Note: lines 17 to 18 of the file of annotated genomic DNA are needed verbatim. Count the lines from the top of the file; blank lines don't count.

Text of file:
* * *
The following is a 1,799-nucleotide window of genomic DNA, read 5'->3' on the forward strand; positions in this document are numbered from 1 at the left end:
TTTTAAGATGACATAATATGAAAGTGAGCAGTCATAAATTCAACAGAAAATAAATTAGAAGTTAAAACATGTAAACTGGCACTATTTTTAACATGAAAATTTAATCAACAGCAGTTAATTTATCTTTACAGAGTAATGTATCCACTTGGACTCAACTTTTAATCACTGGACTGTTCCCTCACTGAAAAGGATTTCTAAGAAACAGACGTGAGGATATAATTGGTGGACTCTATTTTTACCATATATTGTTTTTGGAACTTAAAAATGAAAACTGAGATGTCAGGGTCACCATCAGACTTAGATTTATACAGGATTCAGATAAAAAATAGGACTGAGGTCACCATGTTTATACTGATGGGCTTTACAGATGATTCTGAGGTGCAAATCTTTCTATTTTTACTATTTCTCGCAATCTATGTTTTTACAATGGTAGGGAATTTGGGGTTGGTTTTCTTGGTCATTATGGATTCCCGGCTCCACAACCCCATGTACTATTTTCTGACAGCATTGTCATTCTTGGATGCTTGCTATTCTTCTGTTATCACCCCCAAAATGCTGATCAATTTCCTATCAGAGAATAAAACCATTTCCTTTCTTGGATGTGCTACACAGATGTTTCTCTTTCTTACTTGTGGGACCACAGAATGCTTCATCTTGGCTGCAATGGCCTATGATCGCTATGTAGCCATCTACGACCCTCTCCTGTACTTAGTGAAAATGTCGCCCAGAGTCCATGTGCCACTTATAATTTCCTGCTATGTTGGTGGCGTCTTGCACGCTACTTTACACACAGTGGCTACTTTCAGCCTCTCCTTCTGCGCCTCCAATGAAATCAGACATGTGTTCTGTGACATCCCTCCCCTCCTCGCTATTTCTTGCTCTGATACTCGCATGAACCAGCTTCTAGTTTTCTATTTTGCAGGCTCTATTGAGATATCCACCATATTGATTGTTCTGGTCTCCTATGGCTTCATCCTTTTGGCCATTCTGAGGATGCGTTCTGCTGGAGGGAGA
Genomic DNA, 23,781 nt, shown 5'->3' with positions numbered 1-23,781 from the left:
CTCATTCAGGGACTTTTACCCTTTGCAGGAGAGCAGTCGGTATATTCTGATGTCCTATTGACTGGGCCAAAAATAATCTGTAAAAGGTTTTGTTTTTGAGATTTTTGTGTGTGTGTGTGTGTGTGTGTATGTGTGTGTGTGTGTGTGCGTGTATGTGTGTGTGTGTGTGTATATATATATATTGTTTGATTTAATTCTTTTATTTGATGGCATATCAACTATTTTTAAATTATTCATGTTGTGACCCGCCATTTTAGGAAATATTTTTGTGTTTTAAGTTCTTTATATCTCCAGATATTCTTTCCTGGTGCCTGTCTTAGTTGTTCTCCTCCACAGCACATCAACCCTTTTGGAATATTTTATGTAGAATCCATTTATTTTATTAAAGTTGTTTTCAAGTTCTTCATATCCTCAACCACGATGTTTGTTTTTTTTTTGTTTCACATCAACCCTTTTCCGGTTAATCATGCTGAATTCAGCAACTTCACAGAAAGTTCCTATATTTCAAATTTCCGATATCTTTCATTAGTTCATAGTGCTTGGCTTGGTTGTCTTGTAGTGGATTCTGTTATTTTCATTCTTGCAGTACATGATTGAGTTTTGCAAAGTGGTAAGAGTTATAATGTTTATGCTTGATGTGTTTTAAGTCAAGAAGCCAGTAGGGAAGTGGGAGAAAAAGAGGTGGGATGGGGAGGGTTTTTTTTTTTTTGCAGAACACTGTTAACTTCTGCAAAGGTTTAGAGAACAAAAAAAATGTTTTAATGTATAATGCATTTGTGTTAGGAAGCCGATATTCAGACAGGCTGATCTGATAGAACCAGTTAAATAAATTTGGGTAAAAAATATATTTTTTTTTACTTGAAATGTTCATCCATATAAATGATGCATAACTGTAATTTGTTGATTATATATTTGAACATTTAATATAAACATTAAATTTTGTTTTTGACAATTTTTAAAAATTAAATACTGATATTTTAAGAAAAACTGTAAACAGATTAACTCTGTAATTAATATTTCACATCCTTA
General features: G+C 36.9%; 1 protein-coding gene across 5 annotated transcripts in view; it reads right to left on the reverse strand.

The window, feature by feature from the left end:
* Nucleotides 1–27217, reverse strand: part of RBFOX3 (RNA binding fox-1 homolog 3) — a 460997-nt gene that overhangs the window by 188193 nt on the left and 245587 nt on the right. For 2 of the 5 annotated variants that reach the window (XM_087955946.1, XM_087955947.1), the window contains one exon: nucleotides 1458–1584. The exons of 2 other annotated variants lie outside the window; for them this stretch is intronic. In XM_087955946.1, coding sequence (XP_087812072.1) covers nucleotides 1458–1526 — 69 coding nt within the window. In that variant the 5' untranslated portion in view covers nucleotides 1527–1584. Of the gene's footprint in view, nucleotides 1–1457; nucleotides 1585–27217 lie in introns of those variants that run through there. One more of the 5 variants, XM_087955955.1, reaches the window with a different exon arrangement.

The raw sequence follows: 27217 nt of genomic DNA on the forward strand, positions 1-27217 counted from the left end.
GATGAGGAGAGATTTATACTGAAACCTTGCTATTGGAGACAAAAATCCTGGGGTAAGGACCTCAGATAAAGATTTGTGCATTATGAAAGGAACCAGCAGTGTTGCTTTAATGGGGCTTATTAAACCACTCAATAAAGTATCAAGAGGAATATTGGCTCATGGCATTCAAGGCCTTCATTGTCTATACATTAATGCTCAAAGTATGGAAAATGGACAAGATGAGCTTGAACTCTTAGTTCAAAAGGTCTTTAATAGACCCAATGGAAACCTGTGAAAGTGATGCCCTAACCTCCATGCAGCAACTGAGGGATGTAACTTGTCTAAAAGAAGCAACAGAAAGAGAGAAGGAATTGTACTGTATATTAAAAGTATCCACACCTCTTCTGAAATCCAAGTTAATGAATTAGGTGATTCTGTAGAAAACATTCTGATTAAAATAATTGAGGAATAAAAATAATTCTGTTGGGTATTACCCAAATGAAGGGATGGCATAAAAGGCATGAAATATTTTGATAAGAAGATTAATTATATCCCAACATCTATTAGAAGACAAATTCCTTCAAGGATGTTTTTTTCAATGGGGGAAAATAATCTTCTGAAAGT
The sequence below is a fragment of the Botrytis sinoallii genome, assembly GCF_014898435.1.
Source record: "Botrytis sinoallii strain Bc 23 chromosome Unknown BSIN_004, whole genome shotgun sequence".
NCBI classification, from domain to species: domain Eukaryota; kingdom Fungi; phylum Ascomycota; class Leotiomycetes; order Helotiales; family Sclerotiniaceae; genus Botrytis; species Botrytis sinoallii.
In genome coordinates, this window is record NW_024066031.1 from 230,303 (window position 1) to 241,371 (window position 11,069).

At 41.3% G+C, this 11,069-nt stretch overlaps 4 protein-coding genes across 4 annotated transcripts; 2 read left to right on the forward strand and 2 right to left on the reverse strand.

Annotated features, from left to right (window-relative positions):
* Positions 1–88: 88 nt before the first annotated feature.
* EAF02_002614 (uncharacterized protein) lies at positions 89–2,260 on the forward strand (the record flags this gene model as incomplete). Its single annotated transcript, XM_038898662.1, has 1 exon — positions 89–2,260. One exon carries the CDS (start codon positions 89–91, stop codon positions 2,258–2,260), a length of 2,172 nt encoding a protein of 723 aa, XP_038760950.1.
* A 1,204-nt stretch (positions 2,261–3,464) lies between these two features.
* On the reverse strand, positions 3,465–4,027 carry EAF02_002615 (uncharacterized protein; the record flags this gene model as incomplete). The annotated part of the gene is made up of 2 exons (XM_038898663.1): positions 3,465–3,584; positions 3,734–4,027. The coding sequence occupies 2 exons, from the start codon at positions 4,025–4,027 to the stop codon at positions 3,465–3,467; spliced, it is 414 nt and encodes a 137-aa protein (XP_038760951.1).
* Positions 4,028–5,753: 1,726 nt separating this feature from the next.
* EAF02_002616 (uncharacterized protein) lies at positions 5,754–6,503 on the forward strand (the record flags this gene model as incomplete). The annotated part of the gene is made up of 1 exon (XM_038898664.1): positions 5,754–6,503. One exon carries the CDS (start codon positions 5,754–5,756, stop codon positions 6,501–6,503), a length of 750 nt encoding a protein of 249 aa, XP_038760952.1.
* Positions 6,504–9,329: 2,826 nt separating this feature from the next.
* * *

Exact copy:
* EAF02_002614 (uncharacterized protein) lies at positions 89–2,260 on the forward strand (the record flags this gene model as incomplete). Its single annotated transcript, XM_038898662.1, has 1 exon — positions 89–2,260. One exon carries the CDS (start codon positions 89–91, stop codon positions 2,258–2,260), a length of 2,172 nt encoding a protein of 723 aa, XP_038760950.1.
* A 1,204-nt stretch (positions 2,261–3,464) lies between these two features.